Clinical trials management
The PreScouter report also highlights that blockchain technology is impacting the complex processes integrated into the design, implementation and management of clinical trials. Clinical trials have many stakeholders, including patients/study subjects, study sponsors, drug/medical device providers, clinical investigators, healthcare professionals like physicians and nurses and various government regulatory bodies.
Sensitive data, including patients’ health records and a clinical trial’s outcomes, must remain private and secure. The trial protocol itself must be immutable and transparent. However, the entire process has to be conducted transparently for all stakeholders with protocols strictly adhered to. Moreover, secure communication between stakeholders from different professions and multiple clinical trial sites can be inefficient and can easily compromise protected health information.
Clinical trials therefore are perfect for blockchain technology, which allows for immutability, scalability and traceability of records with varied data access permissive levels. A blockchain could help manage patient consent, maintain trial protocols, track patient samples as well as ensure secure communications between trial sites. An initiative by Boehringer Ingelheim (BI) and IBM in Canada, where BI will manage its clinical trials on blockchain technology provided by IBM, was recently inked in 2019.
The company Triall, with its technology partner Sphereon, is developing applications for improving auditability and operational efficiency in clinical trials. The consortium’s Verial application, a clinical document management solution, is being used in a Phase II clinical trial and is touted as the world’s first clinical trial in production on a blockchain.
Finally, PreScouter highlights the potential impact of blockchain technology on activities that surround a patient, which can be termed patient-centric blockchain usage. These use cases are varied and include implementation of “smart contracts” for patient consent and ownership management of health data, patient record management across siloed healthcare data landscapes, prescription medicine management, patient claims and billings management, data security for medical/wearable technology as well as deployment in personalized medicine.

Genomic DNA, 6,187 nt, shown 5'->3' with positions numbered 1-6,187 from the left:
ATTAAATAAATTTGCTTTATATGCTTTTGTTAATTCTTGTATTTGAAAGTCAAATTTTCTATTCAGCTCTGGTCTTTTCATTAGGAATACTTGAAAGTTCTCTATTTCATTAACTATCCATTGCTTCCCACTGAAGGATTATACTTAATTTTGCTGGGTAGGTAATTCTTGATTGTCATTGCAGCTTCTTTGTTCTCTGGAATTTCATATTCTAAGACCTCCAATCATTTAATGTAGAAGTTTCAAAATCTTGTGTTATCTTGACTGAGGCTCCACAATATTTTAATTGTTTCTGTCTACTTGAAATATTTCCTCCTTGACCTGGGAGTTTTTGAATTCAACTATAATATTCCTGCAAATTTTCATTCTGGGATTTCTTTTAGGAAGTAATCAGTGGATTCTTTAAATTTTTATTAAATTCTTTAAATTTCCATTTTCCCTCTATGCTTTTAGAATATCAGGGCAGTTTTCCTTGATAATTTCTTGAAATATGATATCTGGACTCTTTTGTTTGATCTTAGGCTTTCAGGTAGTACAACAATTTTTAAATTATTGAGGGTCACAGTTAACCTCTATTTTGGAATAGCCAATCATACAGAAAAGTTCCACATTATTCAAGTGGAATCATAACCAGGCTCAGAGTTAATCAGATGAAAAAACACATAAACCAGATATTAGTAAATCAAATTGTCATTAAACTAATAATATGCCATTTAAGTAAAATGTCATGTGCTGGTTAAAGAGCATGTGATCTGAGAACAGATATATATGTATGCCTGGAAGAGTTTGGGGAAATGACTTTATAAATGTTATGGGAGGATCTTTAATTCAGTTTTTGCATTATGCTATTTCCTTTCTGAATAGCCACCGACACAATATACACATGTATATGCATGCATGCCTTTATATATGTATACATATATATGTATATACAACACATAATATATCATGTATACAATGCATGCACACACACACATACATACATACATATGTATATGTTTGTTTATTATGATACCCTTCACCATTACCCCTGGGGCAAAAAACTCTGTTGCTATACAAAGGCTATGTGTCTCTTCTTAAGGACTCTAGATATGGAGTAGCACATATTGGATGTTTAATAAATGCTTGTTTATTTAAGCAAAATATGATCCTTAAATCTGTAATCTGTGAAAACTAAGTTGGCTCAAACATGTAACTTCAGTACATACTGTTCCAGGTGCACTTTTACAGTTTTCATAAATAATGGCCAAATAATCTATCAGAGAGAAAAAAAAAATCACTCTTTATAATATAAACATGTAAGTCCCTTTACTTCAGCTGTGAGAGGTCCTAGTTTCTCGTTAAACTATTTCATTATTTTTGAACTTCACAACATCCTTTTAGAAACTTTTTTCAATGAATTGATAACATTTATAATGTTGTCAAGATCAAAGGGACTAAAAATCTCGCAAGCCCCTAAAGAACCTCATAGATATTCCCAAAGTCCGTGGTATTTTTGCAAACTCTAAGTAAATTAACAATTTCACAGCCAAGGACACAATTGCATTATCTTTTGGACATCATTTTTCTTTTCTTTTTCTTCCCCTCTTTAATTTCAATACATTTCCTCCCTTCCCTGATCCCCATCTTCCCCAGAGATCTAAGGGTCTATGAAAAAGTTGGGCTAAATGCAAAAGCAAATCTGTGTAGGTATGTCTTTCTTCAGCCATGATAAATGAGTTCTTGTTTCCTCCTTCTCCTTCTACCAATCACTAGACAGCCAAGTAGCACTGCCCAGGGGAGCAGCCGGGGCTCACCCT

Blockchain implementation has achieved the most traction in patient-centric usage as seen by the number of early collaborations that are underway. A leader in blockchain implementation in Europe is Guardtime, which collaborates with Estonian Health authorities and the National Health Service in the UK for tracking and managing patient consent to use of their health data. Another application is the Prescrypt project, spearheaded by Deloitte in the Netherlands, which blockchains a patient’s drug prescriptions for secure communication, usage tracking and analysis by healthcare professionals.
The blockchain implementation in the life sciences is gaining traction and the authors of the report identify that the key challenge to blockchain adoption is non-technical and non-regulatory. It is rather changing the mindset of private, public and political leadership for adopting blockchain technology. However, they provide a positive outlook for the implementation of blockchain in the healthcare space in the near future. Dr. Rakesh Joshi, a co-author of the report, believes that, “as the technology matures and early use cases emerge to help mitigate risks, more mainstream adoption is to be expected within the next 5 years, which will enable blockchain technology to bear its fruits in the life sciences ecosystem.”
Rakesh, one of PreScouter’s advanced degree researchers, is a life sciences professional with a passion for data-driven analytics and discovery. He earned his PhD is Biochemistry from Purdue University. Currently, he is enrolled in the Schulich School of Business at York University diving deeper into machine learning/artificial intelligence and technology-driven strategic planning & management.